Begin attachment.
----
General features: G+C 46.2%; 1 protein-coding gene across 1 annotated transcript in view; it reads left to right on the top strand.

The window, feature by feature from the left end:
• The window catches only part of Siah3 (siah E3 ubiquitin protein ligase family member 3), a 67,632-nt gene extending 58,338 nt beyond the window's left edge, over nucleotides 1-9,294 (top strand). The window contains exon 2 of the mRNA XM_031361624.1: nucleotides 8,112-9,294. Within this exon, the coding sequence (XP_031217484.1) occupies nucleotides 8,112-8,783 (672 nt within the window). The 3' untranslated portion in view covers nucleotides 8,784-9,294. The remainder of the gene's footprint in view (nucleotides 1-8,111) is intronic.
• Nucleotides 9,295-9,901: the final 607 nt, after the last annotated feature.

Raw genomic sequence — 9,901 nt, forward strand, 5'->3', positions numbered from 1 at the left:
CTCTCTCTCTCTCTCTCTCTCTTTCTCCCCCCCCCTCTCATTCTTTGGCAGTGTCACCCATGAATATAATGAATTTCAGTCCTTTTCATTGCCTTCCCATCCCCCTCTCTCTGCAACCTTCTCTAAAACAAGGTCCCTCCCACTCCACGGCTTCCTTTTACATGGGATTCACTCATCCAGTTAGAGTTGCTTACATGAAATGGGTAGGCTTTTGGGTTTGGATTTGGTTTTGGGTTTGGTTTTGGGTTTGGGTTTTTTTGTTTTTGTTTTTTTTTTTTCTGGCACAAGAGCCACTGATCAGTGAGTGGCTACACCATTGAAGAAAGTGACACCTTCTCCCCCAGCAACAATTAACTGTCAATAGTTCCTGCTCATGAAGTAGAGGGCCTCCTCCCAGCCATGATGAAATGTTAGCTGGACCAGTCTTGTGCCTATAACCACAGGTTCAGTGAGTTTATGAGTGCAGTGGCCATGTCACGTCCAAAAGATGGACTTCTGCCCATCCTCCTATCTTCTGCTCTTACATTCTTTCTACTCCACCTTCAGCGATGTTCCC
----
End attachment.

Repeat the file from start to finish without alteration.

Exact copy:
General features: G+C 46.2%; 1 protein-coding gene across 1 annotated transcript in view; it reads left to right on the top strand.

The window, feature by feature from the left end:
• The window catches only part of Siah3 (siah E3 ubiquitin protein ligase family member 3), a 67,632-nt gene extending 58,338 nt beyond the window's left edge, over nucleotides 1-9,294 (top strand). The window contains exon 2 of the mRNA XM_031361624.1: nucleotides 8,112-9,294. Within this exon, the coding sequence (XP_031217484.1) occupies nucleotides 8,112-8,783 (672 nt within the window). The 3' untranslated portion in view covers nucleotides 8,784-9,294. The remainder of the gene's footprint in view (nucleotides 1-8,111) is intronic.
• Nucleotides 9,295-9,901: the final 607 nt, after the last annotated feature.

Raw genomic sequence — 9,901 nt, forward strand, 5'->3', positions numbered from 1 at the left:
CTCTCTCTCTCTCTCTCTCTCTTTCTCCCCCCCCCTCTCATTCTTTGGCAGTGTCACCCATGAATATAATGAATTTCAGTCCTTTTCATTGCCTTCCCATCCCCCTCTCTCTGCAACCTTCTCTAAAACAAGGTCCCTCCCACTCCACGGCTTCCTTTTACATGGGATTCACTCATCCAGTTAGAGTTGCTTACATGAAATGGGTAGGCTTTTGGGTTTGGATTTGGTTTTGGGTTTGGTTTTGGGTTTGGGTTTTTTTGTTTTTGTTTTTTTTTTTTCTGGCACAAGAGCCACTGATCAGTGAGTGGCTACACCATTGAAGAAAGTGACACCTTCTCCCCCAGCAACAATTAACTGTCAATAGTTCCTGCTCATGAAGTAGAGGGCCTCCTCCCAGCCATGATGAAATGTTAGCTGGACCAGTCTTGTGCCTATAACCACAGGTTCAGTGAGTTTATGAGTGCAGTGGCCATGTCACGTCCAAAAGATGGACTTCTGCCCATCCTCCTATCTTCTGCTCTTACATTCTTTCTACTCCACCTTCAGCGATGTTCCC